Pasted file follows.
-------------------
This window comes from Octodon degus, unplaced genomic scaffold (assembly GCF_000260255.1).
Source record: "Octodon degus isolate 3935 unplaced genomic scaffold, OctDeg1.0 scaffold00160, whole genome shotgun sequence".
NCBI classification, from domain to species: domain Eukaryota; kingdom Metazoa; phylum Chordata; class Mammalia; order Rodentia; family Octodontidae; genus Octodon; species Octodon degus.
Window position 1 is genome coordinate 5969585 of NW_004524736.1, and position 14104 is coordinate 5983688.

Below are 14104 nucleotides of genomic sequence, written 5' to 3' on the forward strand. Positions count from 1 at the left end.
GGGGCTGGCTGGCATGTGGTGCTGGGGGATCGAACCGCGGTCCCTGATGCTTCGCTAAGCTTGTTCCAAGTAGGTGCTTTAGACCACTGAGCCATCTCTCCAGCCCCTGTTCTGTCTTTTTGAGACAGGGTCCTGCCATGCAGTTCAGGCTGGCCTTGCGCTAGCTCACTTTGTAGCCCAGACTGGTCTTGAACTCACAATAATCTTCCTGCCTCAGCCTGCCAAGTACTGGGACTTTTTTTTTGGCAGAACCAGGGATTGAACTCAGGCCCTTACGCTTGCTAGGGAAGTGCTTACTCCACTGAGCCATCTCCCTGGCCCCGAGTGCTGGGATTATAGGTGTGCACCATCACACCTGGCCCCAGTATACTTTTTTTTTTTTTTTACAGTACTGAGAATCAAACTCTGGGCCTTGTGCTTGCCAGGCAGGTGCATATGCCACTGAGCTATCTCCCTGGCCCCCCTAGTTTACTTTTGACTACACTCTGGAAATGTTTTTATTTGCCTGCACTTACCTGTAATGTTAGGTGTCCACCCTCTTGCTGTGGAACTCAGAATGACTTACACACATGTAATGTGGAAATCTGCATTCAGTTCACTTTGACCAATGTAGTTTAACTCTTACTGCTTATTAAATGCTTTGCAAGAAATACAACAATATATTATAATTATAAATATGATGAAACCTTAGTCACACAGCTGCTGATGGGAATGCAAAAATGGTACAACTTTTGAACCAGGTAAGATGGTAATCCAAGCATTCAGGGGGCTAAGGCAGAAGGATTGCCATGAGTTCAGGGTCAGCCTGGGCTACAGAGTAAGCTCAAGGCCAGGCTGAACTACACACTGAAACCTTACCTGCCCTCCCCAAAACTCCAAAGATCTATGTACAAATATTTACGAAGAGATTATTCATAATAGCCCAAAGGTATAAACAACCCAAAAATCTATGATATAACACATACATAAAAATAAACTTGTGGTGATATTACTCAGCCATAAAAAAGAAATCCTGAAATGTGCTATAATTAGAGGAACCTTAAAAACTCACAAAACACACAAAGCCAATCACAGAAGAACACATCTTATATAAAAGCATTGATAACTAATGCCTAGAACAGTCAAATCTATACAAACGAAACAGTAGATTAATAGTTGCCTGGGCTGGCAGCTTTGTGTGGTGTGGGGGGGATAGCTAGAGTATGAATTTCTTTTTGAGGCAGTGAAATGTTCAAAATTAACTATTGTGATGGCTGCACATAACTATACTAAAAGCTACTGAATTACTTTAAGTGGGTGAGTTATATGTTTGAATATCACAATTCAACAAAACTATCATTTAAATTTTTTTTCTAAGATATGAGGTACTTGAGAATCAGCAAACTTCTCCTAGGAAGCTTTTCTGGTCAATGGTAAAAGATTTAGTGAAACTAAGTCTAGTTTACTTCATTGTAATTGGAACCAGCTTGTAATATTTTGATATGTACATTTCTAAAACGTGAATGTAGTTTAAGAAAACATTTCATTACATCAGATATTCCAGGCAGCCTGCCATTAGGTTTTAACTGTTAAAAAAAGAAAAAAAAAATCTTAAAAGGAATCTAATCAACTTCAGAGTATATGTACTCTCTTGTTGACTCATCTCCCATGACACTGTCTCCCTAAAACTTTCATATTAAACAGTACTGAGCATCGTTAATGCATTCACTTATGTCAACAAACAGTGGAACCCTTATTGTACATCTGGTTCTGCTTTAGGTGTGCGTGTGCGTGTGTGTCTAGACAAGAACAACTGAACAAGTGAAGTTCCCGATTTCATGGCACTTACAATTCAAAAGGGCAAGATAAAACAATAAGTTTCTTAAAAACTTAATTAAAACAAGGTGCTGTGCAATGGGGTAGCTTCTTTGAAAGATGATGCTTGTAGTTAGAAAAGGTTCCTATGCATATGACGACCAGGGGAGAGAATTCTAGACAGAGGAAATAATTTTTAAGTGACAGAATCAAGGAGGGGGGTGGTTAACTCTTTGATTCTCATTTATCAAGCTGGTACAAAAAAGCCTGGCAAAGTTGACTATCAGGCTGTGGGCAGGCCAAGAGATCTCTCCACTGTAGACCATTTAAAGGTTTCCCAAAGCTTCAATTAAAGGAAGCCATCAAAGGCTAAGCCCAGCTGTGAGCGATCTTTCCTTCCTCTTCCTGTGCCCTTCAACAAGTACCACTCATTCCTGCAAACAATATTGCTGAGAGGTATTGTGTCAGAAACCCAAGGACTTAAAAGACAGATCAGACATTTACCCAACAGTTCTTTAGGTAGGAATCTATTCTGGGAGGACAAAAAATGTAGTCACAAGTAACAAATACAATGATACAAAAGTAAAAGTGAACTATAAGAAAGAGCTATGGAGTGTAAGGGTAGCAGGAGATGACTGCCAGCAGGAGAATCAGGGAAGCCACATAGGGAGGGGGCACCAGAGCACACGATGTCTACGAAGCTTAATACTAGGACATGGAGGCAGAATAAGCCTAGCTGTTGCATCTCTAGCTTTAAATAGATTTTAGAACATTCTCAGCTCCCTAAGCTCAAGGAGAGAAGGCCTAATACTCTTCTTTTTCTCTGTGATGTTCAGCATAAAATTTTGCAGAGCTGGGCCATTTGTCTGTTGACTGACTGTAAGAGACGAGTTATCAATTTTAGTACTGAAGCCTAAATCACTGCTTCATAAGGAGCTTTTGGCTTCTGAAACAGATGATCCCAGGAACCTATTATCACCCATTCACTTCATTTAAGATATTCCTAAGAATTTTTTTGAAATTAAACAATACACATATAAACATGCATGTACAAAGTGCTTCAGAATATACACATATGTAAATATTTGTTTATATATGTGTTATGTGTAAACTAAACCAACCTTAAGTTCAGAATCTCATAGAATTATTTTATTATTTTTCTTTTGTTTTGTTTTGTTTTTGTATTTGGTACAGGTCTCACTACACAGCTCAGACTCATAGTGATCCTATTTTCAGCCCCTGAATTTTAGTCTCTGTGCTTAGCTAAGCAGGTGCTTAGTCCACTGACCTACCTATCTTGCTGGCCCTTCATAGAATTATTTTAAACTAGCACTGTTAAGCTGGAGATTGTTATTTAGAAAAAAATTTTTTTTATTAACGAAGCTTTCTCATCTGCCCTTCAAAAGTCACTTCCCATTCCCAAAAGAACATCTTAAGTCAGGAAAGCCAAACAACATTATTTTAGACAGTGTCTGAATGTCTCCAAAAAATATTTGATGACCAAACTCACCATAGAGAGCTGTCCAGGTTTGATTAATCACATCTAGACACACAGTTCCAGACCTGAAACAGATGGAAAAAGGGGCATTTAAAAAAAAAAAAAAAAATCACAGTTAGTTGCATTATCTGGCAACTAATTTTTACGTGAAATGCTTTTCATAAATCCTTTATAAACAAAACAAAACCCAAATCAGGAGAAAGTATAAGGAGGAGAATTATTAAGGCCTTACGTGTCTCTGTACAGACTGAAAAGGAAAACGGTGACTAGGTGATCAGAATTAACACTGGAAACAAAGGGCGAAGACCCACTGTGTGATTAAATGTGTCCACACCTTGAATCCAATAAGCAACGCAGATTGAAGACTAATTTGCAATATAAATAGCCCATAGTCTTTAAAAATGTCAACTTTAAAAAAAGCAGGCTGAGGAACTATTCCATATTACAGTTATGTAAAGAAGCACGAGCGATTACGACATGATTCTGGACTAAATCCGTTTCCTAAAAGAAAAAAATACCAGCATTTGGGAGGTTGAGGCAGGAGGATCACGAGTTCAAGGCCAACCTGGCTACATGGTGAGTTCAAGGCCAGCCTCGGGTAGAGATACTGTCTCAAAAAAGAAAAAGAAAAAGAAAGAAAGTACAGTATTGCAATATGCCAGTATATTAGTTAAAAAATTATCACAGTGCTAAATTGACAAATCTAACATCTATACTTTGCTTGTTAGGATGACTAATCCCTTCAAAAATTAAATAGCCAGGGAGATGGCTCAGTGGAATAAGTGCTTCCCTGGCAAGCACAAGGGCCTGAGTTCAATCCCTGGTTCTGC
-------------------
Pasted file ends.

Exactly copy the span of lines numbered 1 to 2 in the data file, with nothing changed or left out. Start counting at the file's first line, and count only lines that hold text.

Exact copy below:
This window comes from Octodon degus, unplaced genomic scaffold (assembly GCF_000260255.1).
Source record: "Octodon degus isolate 3935 unplaced genomic scaffold, OctDeg1.0 scaffold00160, whole genome shotgun sequence".